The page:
Joseph Guernsey Brown was the eldest son of Ebenezer and Ann Weaver Brown. His father's family became members of The Church of Jesus Christ of Latter-day Saints soon after it was organized. While in Illinois in June 1842  Ebenezer's wife died leaving three sons and one daughter. A new baby sister, Ann, also died at this time in Quincy, Illinois. Later Joseph Gurnsey's father Ebenezer, married a widow, Phebe Draper Palmer, who had a large family. They were forced to endure the persecutions of the early saints and were driven from Nauvoo. Ebenezer and his second wife, Phoebe Draper Palmer joined the Mormon Battalion on June 26, 1846.

Joseph Guernsey at age 22, together with his 19 year old sister, Harriet, and her husband Oliver Stratton, brought the family (Guernsey's brothers, Norman 15, John Weaver 9, and Phebe's children) across the plains to Salt Lake City as Ebenezer, Phoebe, and her son, Zermia marched across the southern part of what would become part of the United States with the Battalion.

They met their father in Salt Lake in 1849. The cattle herd they had brought across the plains were taken south of Salt Lake for feed. Ebenezer and his family took up land south of Salt Lake City on what was called Willow Creek. They built the first house in Draper in 1850.

On December 31. 1851, Guernsey married 16 year old Harriet Maria Young, the daughter of Lorenzo Dow Young (youngest brother of Brigham Young) and Persis Goodall.

About five years later, in 1856, Guernsey along with others was asked to take provisions and meet the belated handcart companies of English saints who were struggling to reach the Valley before winter. These rescuers themselves had a hard time as well with a forced drive of 300 to 400 miles across wintry mountains. They crowded their teams day after day looking ahead for the vanguard of walkers but the mountain valleys reached on, snowy and empty, past Echo Canyon on until they saw the shining Uintah Mountains, and then the Wyoming plains. At Fort Bridger a new storm stopped them.

That night of October 20th, Captain Willie and one companion, frostbitten, exhausted and riding two worn out animals, appeared out of the blizzard at Fort Bridger. They told the men from Utah, storm or not, if they did not come at once there was no use to come at all. They broke camp at once and started again. They did not stop again until they reached the Willie Company. The night before the rescuers reached them, nine more had died. The rest had not eaten for 48 hours. 

Among those Guernsey brought back to the Valley were two young ladies, Esther Brown and Elizabeth White. Brigham Young had asked the settlers to open their homes and care for these Saints, so to his home he brought Esther. On January 18, 1857, Guernsey married Esther Brown. On March 22, 1857 Guernsey took his third wife, Lovina Manhard.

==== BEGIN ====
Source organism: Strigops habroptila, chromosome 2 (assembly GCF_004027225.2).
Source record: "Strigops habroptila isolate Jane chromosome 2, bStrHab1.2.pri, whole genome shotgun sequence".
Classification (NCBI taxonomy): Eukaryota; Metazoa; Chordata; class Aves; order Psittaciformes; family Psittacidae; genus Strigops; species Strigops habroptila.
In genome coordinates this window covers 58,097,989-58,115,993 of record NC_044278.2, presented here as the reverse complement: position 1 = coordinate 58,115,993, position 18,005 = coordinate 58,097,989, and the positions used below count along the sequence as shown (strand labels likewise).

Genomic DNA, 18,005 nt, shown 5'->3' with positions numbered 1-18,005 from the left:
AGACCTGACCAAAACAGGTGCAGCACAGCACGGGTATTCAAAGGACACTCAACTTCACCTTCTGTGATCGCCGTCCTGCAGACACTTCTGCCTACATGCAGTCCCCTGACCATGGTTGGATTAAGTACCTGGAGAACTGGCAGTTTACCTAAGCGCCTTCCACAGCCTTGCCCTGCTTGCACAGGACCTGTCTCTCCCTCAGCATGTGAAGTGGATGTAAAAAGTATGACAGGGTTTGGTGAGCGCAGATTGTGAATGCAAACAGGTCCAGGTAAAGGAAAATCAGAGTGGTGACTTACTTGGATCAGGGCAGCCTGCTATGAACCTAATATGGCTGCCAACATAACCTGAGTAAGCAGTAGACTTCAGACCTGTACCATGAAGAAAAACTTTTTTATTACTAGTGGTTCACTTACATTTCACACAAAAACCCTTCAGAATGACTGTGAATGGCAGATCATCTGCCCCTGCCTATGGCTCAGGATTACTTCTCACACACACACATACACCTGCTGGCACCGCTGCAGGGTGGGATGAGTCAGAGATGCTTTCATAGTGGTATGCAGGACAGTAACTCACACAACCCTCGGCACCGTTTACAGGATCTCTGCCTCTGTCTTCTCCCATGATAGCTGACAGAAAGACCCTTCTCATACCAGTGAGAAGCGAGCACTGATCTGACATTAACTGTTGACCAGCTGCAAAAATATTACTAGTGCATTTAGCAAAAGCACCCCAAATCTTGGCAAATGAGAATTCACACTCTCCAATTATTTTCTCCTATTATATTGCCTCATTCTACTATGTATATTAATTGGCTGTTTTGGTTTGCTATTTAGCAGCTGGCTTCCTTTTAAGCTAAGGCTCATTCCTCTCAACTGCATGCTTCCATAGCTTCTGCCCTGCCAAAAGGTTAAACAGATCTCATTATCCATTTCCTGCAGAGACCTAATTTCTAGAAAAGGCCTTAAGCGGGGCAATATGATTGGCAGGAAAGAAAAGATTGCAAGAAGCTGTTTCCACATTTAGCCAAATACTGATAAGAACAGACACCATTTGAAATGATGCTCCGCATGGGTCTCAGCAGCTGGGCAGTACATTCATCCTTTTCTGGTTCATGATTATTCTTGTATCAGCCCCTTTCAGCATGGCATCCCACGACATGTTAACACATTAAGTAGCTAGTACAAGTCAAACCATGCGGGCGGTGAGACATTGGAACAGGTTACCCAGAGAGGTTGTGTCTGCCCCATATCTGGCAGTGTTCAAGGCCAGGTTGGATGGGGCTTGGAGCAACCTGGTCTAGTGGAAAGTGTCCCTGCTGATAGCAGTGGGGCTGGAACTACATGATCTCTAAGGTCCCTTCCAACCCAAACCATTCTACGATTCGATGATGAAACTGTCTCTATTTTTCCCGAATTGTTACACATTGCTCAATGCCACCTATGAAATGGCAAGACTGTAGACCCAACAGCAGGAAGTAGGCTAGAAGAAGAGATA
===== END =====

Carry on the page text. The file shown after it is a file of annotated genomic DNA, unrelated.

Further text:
Guernsey was called on a mission to England in 1864 where he served for nearly three years without purse or script, leaving three wives with children. Soon after his return, President Brigham Young called Guernsey and his family to assist with the colonization of  what became the Moapa Valley in Nevada, known as the "Muddy Mission." In the fall of 1867, Guernsey and Harriet and their eight children ranging in age from 14 years to 8 months, made the journey to help settle the town of St. Joseph. Here they lost their baby daughter, Julliet, May 20, 1868.

This area was at that time a part of the territory of Deseret as mapped out by the early church leaders and was a part of Kane County. A warehouse had been built on the Colorado River at a point known as Call's Landing. It was intended that the church would bring converts from Europe by steamships through the Gulf of Mexico and up the Colorado River and unload them at this point to continue the journey overland. The towns on the Muddy would serve as way stations where emigrants could rest and procure provisions for the rest of the journey.

The Muddy Mission proved to be unsuccessful, so far as colonization of that area at that time was concerned, and due to excessive taxes, extreme heat, shortage of water and other problems, the saints were released from the mission and were free to return to their former homes if they wished to. However, President Young strongly urged them to remain in the southern Utah area and help resettle the town sites that had been abandoned during the Indian troubles in the 1860's. Guernsey had also  brought Lovina and her children, John, Delia and Will, to St. Joseph in the fall of 1870 while Esther and her children remained in Draper.